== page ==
Monday, August 15, 2016


The Chronology of Ancient Kingdoms Amended  


Hello all you fine people out there! And did everyone fare well this past week? I certainly had several dramatic events happen. But from it all, my son-in-law has given his life to Jesus! So all the hardship and spent emotions were worth it.

Speaking about a series of events, what does Sir Isaac Newton have to do with the chronology of human history? Wasn’t he a scientist? Well, yes he was a great scientist and a great and faithful  Christian. And he was a historian as well. How many of you knew he wrote a book called The
Chronology of Ancient Kingdoms Amended  in 1728, and was published a year after he passed away.

Newton, however, did have an advantage over most modern scientists in that he “…was so well  read in the classical Greek and Latin writers that he was able to detect serious problems in the dating of ancient records before 700 BC. 

His basic claims are solid:
God’s Word is correct in every detail, including its history, so it must be our starting point (par. 410–415).
Except for the Bible itself, the other histories of early nations were not recorded until well after the events had passed (par. 483–484). For example, the first historian to write about ancient Egypt (apart from Moses) was Herodotus (c. 484–425 BC).
Most records of early history were lost or distorted as a result of repeated foreign invasions (par. 517).
Ancient peoples were not averse to making big assumptions to fill in the gaps (par. 193).

For example, Newton speaks about the Persian invasion of Egypt in 525-523 BC.   Cambyses, the king of Persia at that time, invaded Egypt and destroyed the vast majority of the
King Cambyses
Egyptian historical records that earlier invaders (the Assyrians and others) had missed during their conquests. So it was up to the Egyptian scholars to try to reconstruct their history. “Newton explains, ‘After Cambyses had carried away the records of Egypt, the priests were daily feigning new kings, to make their gods and nation look more ancient’ (par. 517).”

Herodotus (c. 484-425/413 BC) was an early writer who traveled extensively in Egypt, Africa and Asia Minor. He recorded in detail his experiences and observations which provided later historians a detailed account of important historical events and of everyday life. He was known as the Father of History by the Romans, but has also been called the Father of Lies by critics. “When Herodotus visited Egypt in the mid-fifth century BC, the priests had constructed a list of 341 Egyptian kings reigning some 11,340 years! Even Herodotus was dubious.”3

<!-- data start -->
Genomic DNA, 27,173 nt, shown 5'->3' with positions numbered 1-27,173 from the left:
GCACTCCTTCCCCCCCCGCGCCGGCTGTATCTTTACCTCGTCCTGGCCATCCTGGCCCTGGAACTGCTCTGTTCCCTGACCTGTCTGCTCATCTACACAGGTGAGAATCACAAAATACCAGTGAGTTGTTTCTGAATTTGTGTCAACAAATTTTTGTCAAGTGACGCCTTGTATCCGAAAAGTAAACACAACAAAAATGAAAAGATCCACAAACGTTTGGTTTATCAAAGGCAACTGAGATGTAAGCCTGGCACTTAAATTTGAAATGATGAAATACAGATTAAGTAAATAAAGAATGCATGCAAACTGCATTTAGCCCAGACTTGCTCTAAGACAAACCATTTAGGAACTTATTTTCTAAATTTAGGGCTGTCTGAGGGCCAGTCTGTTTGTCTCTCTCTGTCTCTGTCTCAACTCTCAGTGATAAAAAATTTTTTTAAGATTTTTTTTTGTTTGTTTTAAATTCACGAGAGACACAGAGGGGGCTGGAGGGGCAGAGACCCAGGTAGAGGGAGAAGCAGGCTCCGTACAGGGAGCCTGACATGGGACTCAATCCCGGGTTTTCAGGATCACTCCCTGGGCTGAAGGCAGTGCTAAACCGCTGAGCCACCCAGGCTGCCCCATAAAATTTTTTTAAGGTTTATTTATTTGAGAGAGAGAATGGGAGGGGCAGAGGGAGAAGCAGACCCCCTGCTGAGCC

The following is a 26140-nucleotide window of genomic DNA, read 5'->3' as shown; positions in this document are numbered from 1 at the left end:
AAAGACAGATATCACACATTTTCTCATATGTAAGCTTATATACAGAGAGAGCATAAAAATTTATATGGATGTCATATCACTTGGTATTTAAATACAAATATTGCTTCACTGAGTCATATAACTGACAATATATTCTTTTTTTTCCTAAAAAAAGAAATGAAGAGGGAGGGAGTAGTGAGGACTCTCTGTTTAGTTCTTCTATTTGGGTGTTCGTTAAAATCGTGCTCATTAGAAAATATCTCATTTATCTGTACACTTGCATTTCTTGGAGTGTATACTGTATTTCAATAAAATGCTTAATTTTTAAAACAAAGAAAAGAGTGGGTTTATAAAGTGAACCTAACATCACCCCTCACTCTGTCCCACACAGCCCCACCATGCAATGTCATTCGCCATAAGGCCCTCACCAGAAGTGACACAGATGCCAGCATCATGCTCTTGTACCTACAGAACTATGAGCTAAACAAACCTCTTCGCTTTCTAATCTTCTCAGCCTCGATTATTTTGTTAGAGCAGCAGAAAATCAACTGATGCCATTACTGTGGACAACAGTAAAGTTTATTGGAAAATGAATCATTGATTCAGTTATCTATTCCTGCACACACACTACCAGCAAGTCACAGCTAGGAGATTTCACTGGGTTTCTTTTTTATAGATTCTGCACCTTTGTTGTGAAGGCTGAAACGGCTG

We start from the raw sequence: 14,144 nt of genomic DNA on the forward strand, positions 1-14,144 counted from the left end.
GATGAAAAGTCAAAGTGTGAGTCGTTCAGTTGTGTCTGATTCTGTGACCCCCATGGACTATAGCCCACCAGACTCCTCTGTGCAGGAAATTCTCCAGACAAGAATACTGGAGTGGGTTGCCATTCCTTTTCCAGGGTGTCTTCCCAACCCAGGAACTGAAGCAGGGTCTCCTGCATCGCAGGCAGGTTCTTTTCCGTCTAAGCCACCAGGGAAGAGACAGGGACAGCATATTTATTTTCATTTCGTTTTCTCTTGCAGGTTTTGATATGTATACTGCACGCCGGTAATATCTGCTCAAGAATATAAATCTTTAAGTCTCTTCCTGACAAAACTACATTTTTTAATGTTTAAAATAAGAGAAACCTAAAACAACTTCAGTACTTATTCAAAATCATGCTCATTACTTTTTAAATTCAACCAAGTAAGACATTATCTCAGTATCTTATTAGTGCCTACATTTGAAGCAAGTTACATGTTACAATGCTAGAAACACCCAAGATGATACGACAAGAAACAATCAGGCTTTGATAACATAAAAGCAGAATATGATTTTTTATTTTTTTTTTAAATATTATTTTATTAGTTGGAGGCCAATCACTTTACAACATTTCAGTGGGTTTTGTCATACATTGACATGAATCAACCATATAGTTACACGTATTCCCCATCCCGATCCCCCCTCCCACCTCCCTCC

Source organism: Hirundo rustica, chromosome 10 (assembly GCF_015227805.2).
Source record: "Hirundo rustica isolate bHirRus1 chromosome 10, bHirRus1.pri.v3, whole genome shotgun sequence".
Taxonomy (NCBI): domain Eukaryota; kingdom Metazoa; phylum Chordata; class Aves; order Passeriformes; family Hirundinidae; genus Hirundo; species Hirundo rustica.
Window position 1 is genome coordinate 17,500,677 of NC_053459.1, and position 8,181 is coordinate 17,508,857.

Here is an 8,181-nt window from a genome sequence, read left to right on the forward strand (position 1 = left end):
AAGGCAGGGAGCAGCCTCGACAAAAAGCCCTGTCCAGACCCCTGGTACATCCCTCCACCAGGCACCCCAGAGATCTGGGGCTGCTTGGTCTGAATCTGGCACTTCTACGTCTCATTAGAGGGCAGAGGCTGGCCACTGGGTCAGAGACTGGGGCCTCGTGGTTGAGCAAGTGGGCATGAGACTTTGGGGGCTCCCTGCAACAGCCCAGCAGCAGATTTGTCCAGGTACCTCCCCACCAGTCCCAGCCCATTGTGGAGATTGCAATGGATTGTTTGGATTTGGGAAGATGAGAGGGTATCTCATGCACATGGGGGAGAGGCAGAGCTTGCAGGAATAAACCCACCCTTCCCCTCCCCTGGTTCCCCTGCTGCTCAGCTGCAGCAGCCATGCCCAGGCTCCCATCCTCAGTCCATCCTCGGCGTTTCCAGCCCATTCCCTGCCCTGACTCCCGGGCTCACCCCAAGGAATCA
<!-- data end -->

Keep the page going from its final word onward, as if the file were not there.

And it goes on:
“Newton points out that except for biblical history, early historians did not use absolute dates until around 250 BC. Before that time, they usually marked time by the reign of kings. The Greeks, Romans, and Egyptians assumed that an average of three kings reigned for every century, and they pigeonholed dates accordingly (par. 204). Newton asked himself, ‘Is this reasonable?’ He then analyzed the dynasties of a dozen other known
kingdoms, such as the English monarchs. To his surprise the average reign was only eighteen to twenty years, about half of what ancient pagan historians had claimed…Applying what he learned about the average length of a king’s reign, half of Greece’s recorded history before 700 BC evaporated! For example, the Trojan War and Argonaut expedition were much more recent than is usually assumed, Newton argued. He also found that other king lists, such as the list of Roman kings, had exaggerated the length of their reigns, and so the lists should be cut in half. Newton then proceeded to look at
the histories of other nations, such as Egypt, rejecting any fictitious names or mythological eras. By his reckoning, based on the information available in his day, he calculated that only twenty-two names reflected real kings in ancient Egypt (par. 486).”4

Manetho, a well known Egyptian historian from the third century BC, recorded Egyptian dynasties that priests had told him about. Manetho seemed to have missed the fact that there was more than one region therefore more than one dynasty ruling at one time. He numbered all the dynasties in a straight order rather
than an overlapping order. In addition he ignored the documents that Herodotus had recorded two hundred years earlier and Manetho’s timeline had little in common with them.

Even today in our modern world with so much information at our fingertips, historians choose to either ignore it or don’t bother to research it. “Modern secular historians have a deep bias against Scripture, and they interpret history with a ‘hermeneutic of suspicion,’ as Egyptologist James K. Hoffmeier writes.

James K. Hoffmeier
“Isaac Newton had the right approach. Nothing in ancient history (when properly understood) can possibly conflict with biblical history. As archaeologists continue to make exciting new discoveries, we have nothing to worry about. God’s eyewitness record is 100% true and reliable, the only sure starting point for studying the timeline of human history.”

I love to learn about our ancient history and love even more to learn more information about ancient people. We should all be very grateful for Sir Isaac Newton’s faith and tenacious desire to record the truth and only the truth. 

Until next time, God bless and take care!
Willow Dressel 



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